Although she is yet to qualify for a Grand Slam singles title, American tennis phenom Amanda Anisimova is already being touted as the sport’s next Maria Sharapova.
Anisimova enjoyed a breakthrough 2019, where she made the fourth round of the Australian Open and qualified for the semi-finals at Roland Garros, where she was defeated by Australia’s Ash Barty.
The 18-year-old also paired with Australian bad boy Nick Kyrgios during the 2020 Australian Open mixed doubles tournament, the duo reaching the second round in January.
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Before the coronavirus epidemic brought the sporting world to a standstill, Anisimova had her sights set on breaking into the top 20 of the WTA rankings.
Agent Max Eisenbud has labelled Anisimova the “next Maria Sharapova” of tennis, and he should know, having also managed the recently-retired Russian superstar.
Both come from Russian descent, both are tall, both are blonde — the only thing separating the duo is Sharapova’s five Grand Slam singles titles.
Growing up, Anisimova idolised to former World No. 1, along with American superstar Serena Williams.
“Obviously, there are similarities, it’s hard to go away from that,” Eisenbud, head of IMG Tennis, told CNN Sport.
“I am the agent, they’re both very attractive, they both have Russian roots, all that kind of stuff.
“There are those similarities that will always be there. But they are very different personalities.”
Currently sitting at No. 28 in the world, the talented teenager signed a lucrative endorsement deal with Nike last year as the sportswear giant recognised her potential to be the pin-up girl for the sport’s next generation. In October, the New York Post reported the deal was worth a similar amount to Sharapova’s AU$100 million eight-year deal.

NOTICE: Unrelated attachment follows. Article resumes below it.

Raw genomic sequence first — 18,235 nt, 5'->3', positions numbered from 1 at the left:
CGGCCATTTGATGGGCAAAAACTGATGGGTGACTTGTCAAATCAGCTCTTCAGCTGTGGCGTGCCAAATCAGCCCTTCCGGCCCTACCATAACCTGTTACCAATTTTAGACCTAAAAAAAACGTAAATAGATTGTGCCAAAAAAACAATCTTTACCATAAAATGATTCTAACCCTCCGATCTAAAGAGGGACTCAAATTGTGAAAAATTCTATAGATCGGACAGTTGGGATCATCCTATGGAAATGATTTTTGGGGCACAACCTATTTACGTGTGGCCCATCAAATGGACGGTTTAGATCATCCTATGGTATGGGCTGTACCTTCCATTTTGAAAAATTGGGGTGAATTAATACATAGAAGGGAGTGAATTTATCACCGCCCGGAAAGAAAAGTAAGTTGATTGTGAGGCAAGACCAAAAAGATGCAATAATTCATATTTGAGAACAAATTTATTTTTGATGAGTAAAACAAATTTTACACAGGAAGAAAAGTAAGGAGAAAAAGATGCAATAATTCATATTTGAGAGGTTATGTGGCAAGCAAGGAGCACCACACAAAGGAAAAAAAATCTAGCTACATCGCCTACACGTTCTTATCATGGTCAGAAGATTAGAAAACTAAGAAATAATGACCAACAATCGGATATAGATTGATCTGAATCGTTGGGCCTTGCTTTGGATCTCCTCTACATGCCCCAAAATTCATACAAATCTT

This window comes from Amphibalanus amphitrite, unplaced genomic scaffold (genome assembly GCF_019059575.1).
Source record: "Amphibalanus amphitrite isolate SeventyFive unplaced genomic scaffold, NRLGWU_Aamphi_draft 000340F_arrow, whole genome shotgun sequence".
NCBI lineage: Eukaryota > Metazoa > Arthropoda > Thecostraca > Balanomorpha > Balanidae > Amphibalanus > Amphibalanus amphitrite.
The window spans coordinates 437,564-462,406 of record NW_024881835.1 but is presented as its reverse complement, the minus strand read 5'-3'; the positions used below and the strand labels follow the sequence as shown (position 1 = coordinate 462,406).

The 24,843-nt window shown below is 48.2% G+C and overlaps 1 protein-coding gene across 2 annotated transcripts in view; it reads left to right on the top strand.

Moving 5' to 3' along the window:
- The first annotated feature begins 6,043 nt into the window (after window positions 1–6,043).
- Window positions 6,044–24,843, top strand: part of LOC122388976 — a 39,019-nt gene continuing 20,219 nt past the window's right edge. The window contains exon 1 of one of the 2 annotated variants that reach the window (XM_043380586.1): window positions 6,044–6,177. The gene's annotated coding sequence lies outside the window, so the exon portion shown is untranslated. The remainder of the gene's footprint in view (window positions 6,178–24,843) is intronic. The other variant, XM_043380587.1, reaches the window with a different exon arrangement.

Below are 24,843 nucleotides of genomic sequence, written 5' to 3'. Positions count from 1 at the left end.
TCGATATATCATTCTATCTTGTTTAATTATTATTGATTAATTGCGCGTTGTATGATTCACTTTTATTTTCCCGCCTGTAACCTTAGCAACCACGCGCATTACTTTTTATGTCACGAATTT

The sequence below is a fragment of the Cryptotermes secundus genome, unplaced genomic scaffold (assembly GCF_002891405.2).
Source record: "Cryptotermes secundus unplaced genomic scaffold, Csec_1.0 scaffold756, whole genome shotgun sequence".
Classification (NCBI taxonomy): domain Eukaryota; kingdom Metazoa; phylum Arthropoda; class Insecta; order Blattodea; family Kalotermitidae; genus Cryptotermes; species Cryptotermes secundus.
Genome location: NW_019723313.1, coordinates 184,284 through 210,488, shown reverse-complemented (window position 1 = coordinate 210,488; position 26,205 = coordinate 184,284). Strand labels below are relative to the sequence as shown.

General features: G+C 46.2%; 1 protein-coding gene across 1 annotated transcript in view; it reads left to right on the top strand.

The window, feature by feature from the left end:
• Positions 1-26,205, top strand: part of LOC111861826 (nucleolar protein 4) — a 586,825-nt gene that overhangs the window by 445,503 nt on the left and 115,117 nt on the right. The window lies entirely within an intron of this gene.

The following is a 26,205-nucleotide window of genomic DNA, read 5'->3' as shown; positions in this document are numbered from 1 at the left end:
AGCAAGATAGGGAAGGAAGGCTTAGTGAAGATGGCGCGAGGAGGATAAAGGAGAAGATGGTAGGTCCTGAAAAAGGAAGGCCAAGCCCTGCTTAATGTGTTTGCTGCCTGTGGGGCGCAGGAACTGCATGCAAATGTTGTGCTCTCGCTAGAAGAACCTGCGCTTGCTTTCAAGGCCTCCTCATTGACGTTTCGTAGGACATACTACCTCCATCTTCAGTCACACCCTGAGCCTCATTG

Although he would not confirm what the Nike deal was worth, Eisenbud conceded it was “probably one of the biggest clothing deals out there.” He believes the increasing prevalence of social media will contribute to the growth of Anisimova’s personal brand.
The 18-year-old already boasts over 161,000 followers on Instagram, and has also signed mammoth deals with Gatorade and Therabody.
“She’s got Russian blood, so I am not too worried about (the endorsements). She’s pretty tough, and very driven and very professional,” Eisenbud said.
“When Maria won in 2004, there was no social media, and now there is. That’s a big difference.
“The brands want different things. It’s all about what we’re doing on social.
“She is just really down to earth … That personality trait can be attractive to a lot of brands
“But I think in the end, she is going to be a real big winner, and brands want to be associated with that.”
Last year, Anisimova was derailed by personal tragedy. Her father and former coach, Konstantin Anisimova, passed away suddenly of a reported heart attack in late August, at 52, just days before the US Open and a week before her 18th birthday.
“It was the worst thing that ever happened to me,” Anisimova told the New York Post.
“It was very tough.
“It took a little bit of time for me to enjoy the game again.
“But I am now finally getting back into it. I am doing it for myself and also for my dad.”
Last week, Anisimova rejected calls to abandon the US Open as players remain split on whether the grand slam should go ahead.